IMHO, if the objective of the rule is to prevent dominance of certain countries,then they definitely missed out much behind the scenes. I personally had seen top world class players put in EXTRA( and I meant extra) hard work than normal people. Imagine, beside the tough week days 8.am to 7pm or even 8pm training, they came back to training camp on their own on saterday morning and even 8pm on sunday night, bringing along family members, to further training!!! :cry: I know right at the moment, this news alerted top players, including Malong who beat Timo Boll couple of days ago to clench the overall Championship, to take his initiative to begin daily training early at 6am although the actual training start at 8am!!! :cry: Didn't they deserve the glamor, considering the hard work behind? I am sure many German and other countries players are doing the same thing.

Allow me to ask a question: during a period of time, isn't the international Tennis arena have tournaments finals played by the two giants only for may many times_ Sampras and Agasi? But the games still attracted great crowds to watch throughout the world(live on court and over tv)

Excellent players like Timo Boll, Ryu Shyu(spelling error, sorry)Min and others had been ousted by much weaker players in many tournaments under the rule of speed glue ban and changing ball size from 38mm to 40mm. In MHO, they were the victims of this "reformation" . :twisted: :twisted: :twisted:

Wake up ITTF!! :roll: It is a grave mistake to distribute medals through "rules"/"reform". If you fail to achieve your ultimate aim this time, are you going to impose ONLY ONE PLAYER PER COUNTRY rule then?! God bless you.

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Last edited by jixiaolan on 23 Dec 2009, 00:45, edited 2 times in total.

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PostPosted: 23 Dec 2009, 00:39 
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Just talking to the wife last night (Korean) about how many great Korean players there are, but only a couple play internationally. Park Mi Young gets smoked in Korea by the other players, but she does well internationally. Kim Kyung Ah as well. She said something to the effect that only a few players can go, and I guess those two do the best internationally, so they can go, even though there are or may be better players in the country.

This new rule will really inhibit great players from seeing international tournaments. That's too bad.

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PostPosted: 23 Dec 2009, 06:27 
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What is the ITTF's official reason for this proposal?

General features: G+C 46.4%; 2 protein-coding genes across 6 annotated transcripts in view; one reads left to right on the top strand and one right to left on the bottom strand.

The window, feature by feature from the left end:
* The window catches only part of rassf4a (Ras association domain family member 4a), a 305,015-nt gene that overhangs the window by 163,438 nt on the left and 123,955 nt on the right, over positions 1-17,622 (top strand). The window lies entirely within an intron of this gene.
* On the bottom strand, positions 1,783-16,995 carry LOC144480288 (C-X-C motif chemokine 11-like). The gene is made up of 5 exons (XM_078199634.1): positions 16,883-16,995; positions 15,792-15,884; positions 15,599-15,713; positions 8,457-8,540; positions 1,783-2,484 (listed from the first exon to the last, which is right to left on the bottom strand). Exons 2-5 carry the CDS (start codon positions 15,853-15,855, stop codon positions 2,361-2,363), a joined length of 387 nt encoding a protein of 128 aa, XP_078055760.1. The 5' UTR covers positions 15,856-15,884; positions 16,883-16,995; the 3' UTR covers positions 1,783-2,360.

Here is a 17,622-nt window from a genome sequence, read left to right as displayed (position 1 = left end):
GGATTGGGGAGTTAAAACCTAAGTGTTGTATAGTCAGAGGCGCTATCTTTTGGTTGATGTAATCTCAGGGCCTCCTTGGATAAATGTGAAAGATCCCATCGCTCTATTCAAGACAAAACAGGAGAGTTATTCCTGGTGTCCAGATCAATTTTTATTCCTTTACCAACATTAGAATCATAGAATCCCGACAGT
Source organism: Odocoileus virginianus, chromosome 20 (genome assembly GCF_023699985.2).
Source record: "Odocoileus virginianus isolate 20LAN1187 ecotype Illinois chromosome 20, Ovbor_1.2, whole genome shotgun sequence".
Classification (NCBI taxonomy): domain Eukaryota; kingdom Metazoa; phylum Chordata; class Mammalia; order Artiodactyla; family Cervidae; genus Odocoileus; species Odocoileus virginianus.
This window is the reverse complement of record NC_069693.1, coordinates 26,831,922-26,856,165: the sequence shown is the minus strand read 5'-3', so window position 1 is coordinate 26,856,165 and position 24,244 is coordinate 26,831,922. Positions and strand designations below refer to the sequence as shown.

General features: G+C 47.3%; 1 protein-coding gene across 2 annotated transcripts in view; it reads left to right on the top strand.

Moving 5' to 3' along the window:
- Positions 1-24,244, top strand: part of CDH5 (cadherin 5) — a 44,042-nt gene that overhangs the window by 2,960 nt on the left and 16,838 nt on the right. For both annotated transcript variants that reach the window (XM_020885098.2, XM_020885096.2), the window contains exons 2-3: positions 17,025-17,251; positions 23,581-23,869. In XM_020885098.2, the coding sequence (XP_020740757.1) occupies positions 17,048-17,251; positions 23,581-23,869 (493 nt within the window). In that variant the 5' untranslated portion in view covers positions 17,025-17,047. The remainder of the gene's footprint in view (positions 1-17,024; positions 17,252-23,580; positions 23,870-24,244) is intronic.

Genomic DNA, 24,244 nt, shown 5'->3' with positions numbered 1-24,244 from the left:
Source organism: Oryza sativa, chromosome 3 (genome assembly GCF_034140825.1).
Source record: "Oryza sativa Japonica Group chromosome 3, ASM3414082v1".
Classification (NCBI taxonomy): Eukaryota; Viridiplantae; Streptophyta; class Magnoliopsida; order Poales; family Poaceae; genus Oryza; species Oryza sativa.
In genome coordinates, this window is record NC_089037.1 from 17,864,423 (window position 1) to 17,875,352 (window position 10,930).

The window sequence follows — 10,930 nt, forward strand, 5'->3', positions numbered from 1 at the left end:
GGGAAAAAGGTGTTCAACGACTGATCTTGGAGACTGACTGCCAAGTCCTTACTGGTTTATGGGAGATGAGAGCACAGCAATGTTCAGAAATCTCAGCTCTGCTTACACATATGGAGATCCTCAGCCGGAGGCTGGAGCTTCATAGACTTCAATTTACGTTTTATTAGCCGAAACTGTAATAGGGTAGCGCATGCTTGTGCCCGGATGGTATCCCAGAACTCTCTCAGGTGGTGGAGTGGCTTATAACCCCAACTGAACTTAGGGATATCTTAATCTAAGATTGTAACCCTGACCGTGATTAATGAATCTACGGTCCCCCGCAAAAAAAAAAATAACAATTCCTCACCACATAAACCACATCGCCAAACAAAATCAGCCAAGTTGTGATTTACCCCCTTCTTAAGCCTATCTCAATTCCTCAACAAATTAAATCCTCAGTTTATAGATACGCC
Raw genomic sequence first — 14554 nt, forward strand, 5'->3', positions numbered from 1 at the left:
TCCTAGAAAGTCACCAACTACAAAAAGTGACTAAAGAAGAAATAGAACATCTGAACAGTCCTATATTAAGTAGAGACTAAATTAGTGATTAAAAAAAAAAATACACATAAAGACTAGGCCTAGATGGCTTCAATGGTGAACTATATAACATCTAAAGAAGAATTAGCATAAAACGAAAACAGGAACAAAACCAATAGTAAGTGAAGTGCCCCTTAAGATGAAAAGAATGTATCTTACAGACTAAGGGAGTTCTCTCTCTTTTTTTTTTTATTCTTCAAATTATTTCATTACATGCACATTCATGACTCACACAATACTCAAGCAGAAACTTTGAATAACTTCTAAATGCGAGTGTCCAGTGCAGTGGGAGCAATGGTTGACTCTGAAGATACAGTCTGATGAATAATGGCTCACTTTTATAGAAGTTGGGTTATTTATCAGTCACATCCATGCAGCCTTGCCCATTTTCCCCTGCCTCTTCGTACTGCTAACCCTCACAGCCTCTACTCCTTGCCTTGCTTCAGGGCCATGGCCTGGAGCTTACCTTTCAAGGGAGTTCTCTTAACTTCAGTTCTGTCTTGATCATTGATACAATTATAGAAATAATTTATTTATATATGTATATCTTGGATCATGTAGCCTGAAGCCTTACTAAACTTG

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PostPosted: 23 Dec 2009, 07:11 
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haggisv wrote:
What is the ITTF's official reason for this proposal?


Adham's words:

http://www.ittf.com/_front_page/ittf_full_story1.asp?ID=16257

Quote:
...the fact that China won all the Singles medals is not good for our sport. To realise that Jörgen Persson with his 42 years was the only non-Chinese in the semi-finals, is something I don’t like. ...

I want to discuss my desires for changes very soon first internally in the ITTF and then with the IOC. An individual event with a maximum of two players by country. Therewith we can hinder that a country like China makes the clean sweep.


To me it looks like discrimination of China. In violation of the ITTF Rule 1.03.01:

Quote:
1.03.01 The principles of the ITTF shall be general unity of action, mutual respect of Associations in their dealings with one another and the inadmissibility of discrimination against Associations or individuals on racial, political, religious or other grounds.


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PostPosted: 27 Dec 2009, 22:49 
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Let them do it !
Anyhow, nothing we could say will stop the madness...
The only thing we can hope is that, this time, they will go a step too far and pro-players will demonstrate enough to reverse the decision.
Imagine a guy like Christian Süss, current german n°3, prevented from making his living by ITTF. Imagine Andro, his sponsor, forbiden from sponsoring because his main player canno't play...Do you think they will stay still without reacting.
In France, we have currently 10 players in between 15 and 22 years old, very talented and very close. They've spent almost every moment of their lifes to get prepared for top events. What will they think if only 2 of them can go ? What a waste of time...
I know I keep repeating myself for the last 18 monthes, and frankly I'm tired of it, but these guys clearly turned nuts.
Ping pong will still be there after they hit the big and painfull wall where their madness lead them to. The sooner the better, I'd say !

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PostPosted: 28 Dec 2009, 04:18 
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jolan wrote:
The only thing we can hope is that, this time, they will go a step too far and pro-players will demonstrate enough to reverse the decision.
Imagine a guy like Christian Süss, current german n°3, prevented from making his living by ITTF. Imagine Andro, his sponsor, forbiden from sponsoring because his main player canno't play...Do you think they will stay still without reacting.